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323 HUMAN HEART.
  1. J. M. Miles,
  2. R. H. Nelson,
  3. A. Prasad,
  4. A. Lerman
  1. Mayo Clinic, Rochester, MN

Abstract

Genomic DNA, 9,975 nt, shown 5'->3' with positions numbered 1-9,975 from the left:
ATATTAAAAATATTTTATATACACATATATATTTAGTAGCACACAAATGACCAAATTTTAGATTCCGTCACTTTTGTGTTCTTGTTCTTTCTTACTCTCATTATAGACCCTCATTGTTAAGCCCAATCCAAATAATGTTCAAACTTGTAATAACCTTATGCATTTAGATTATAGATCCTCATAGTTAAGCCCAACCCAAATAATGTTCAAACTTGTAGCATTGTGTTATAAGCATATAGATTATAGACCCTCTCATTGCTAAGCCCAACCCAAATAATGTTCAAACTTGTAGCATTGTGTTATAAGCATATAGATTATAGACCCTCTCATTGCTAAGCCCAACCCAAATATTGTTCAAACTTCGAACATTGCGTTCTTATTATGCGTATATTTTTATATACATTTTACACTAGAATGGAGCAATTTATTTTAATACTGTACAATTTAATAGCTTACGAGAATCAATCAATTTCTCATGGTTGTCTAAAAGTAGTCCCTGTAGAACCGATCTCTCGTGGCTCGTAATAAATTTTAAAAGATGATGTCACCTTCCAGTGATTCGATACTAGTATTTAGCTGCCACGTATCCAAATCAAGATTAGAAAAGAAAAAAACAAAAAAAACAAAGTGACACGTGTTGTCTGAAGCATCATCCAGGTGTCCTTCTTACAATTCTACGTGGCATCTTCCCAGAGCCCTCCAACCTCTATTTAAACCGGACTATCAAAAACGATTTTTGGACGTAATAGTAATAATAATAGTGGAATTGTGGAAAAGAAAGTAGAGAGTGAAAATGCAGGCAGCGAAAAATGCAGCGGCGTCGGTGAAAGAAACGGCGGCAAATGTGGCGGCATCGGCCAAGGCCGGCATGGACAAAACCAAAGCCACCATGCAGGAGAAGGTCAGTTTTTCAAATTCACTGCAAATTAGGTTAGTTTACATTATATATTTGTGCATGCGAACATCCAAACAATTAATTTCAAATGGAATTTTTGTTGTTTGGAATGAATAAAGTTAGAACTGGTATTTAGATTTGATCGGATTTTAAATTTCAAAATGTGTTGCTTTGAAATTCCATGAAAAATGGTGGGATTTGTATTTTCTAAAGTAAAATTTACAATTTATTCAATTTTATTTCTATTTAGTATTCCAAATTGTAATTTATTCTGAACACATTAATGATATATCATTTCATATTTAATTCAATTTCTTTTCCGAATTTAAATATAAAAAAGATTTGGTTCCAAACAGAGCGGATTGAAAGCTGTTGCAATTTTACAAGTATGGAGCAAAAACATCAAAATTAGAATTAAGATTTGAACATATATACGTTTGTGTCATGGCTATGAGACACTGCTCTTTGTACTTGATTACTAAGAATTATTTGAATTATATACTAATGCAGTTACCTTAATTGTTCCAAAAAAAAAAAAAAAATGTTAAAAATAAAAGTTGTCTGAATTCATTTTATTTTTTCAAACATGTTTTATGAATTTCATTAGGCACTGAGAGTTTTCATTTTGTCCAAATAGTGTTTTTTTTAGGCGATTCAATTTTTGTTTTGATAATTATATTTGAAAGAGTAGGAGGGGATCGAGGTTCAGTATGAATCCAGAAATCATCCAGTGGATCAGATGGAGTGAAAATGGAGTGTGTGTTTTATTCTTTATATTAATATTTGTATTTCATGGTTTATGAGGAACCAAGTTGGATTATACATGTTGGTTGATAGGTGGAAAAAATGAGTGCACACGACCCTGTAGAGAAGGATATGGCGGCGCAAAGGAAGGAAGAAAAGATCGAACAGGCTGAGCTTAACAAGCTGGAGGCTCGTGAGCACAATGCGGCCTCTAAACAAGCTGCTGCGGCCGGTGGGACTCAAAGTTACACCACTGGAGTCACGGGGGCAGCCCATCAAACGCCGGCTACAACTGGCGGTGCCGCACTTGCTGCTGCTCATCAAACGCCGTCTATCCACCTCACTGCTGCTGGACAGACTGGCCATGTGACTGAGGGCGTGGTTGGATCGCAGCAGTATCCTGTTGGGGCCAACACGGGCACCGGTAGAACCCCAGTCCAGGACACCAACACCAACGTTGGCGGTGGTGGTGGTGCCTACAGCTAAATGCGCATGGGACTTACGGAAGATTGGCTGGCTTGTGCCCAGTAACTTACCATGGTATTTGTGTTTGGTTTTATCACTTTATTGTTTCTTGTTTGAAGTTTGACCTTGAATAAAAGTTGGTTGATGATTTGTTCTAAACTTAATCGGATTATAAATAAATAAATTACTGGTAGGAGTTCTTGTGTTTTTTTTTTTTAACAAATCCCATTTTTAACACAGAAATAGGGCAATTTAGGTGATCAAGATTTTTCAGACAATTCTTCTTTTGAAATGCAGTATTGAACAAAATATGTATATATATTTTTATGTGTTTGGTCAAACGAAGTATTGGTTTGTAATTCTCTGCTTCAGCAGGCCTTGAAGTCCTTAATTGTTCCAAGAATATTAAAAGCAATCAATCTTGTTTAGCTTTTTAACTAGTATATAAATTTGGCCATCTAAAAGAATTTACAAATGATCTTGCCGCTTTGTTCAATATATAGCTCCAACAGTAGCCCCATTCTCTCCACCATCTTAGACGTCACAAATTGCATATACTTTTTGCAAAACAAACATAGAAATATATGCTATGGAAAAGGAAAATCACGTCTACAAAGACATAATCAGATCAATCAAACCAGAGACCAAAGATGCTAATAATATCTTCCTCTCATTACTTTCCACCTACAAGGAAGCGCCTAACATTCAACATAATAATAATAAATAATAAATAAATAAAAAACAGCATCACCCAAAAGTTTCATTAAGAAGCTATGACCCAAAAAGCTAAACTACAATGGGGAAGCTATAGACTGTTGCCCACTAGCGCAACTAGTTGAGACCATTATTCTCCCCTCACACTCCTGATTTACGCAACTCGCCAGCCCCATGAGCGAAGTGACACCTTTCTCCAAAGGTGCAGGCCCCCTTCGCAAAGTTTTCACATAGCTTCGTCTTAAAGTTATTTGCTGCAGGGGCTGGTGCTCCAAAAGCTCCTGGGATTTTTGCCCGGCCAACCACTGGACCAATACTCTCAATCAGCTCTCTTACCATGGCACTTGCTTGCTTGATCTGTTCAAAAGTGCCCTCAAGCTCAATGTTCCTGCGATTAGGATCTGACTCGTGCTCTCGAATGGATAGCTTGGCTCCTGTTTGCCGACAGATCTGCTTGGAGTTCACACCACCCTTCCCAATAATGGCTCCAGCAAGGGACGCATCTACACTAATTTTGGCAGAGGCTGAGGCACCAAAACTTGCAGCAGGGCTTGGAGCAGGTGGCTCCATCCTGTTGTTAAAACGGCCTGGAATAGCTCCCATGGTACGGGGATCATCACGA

Plasma free fatty acids (FFA) are thought to be a major source of lipid fuel for the myocardium. Although the heart contains lipoprotein lipase (LPL), virtually no information is available regarding the possible uptake of triglycerides (TGs, carried by circulating TG-rich lipoproteins) by this tissue in humans. Animal studies have suggested that TGs may supply more fatty acids to the heart than FFA and that TG fatty acid uptake may be increased in hypertriglyceridemia. We studied postabsorptive non-diabetic adults (N = 6) during diagnostic coronary angiography. Beginning 90 minutes before the procedure and continuing until blood sampling was complete, [1-14 C]oleate and a lipid emulsion labeled with [9,10-3H]triolein were infused in tracer amounts. Paired arterial (A) and coronary sinus (CS) samples were taken every 4 min for 20 min. Systemic and myocardial kinetics, including the production of [3 H]oleate generated by the action of LPL on the infused TG tracer, were determined. Fractional spillover of LPL-generated fatty acids was calculated as the rate of appearance (Ra) of [3 H]oleate divided by the disappearance rate of the [3 H]TG tracer, both for whole body and for the myocardium. Plasma glucose concentrations were lower in CS than in A (85 ± 5 vs 90 ± 4 mg/dL, p < .05). Plasma total FFA concentrations were lower in CS than A (507 ± 119 vs 653 ± 106 μmol/L, p < .001). [14 C]Oleate specific activity (SA) was lower in CS than in A (1.20 ± 0.17 vs 1.34 ± 0.18 dpm/nmol, p < .05), whereas there was no difference in [3 H]oleate SA (4.85 ± 0.97 vs 4.61 ± .96 dpm/nmol, p = .17). Systemic oleate Ra was 2.7 ± 0.6 μmol•kg-1•min-1. Myocardial production of oleate (presumably derived from lipolysis in epicardial adipose tissue) was 0.5 ± 0.1% of systemic Ra. The fractional myocardial extraction of radiolabeled oleate was higher than that of radiolabeled TG (34 ± 5% vs 11 ± 3%, p < .001). The contribution of the heart to whole body disappearance of FFA and TG was 3.1 ± 1.1% and 2.1 ± 0.7%, respectively. Systemic fractional spillover of LPL-generated fatty acids was higher than myocardial (49 ± 7% vs 20 ± 3%, p < .02). These results indicate that in humans, myocardial LPL acts on circulating lipoproteins, resulting in uptake of fatty acids from lipoprotein TG. The heart is a minor site of uptake for both FFA and TGs from a systemic point of view. It is also a minor source of systemic FFA Ra. Myocardial uptake of LPL-generated TG fatty acids is relatively efficient compared with whole body uptake. Additional study is needed to determine whether myocardial TG uptake is increased in individuals with hypertriglyceridemia and whether it increases after ingestion of meals containing fat.

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